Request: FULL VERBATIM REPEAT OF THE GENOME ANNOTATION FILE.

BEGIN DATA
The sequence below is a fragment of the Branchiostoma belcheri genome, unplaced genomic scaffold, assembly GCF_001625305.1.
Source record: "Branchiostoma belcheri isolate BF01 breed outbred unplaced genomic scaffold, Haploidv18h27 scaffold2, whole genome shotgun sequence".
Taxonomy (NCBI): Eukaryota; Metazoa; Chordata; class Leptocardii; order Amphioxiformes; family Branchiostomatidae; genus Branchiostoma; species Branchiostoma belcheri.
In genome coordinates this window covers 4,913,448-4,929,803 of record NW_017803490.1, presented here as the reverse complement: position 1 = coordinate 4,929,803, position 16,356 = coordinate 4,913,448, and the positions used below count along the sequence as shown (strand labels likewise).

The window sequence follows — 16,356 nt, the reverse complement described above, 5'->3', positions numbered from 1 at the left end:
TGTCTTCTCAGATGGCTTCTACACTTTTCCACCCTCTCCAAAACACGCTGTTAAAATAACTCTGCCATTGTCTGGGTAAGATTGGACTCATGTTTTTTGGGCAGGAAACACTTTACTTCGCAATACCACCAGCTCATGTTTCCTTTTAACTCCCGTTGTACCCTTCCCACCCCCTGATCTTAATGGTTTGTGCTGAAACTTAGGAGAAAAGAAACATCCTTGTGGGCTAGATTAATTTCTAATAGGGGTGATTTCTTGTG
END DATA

The sequence below is a fragment of the Branchiostoma belcheri genome, unplaced genomic scaffold, assembly GCF_001625305.1.
Source record: "Branchiostoma belcheri isolate BF01 breed outbred unplaced genomic scaffold, Haploidv18h27 scaffold2, whole genome shotgun sequence".
Taxonomy (NCBI): Eukaryota; Metazoa; Chordata; class Leptocardii; order Amphioxiformes; family Branchiostomatidae; genus Branchiostoma; species Branchiostoma belcheri.
In genome coordinates this window covers 4,913,448-4,929,803 of record NW_017803490.1, presented here as the reverse complement: position 1 = coordinate 4,929,803, position 16,356 = coordinate 4,913,448, and the positions used below count along the sequence as shown (strand labels likewise).

The window sequence follows — 16,356 nt, the reverse complement described above, 5'->3', positions numbered from 1 at the left end:
TGTCTTCTCAGATGGCTTCTACACTTTTCCACCCTCTCCAAAACACGCTGTTAAAATAACTCTGCCATTGTCTGGGTAAGATTGGACTCATGTTTTTTGGGCAGGAAACACTTTACTTCGCAATACCACCAGCTCATGTTTCCTTTTAACTCCCGTTGTACCCTTCCCACCCCCTGATCTTAATGGTTTGTGCTGAAACTTAGGAGAAAAGAAACATCCTTGTGGGCTAGATTAATTTCTAATAGGGGTGATTTCTTGTG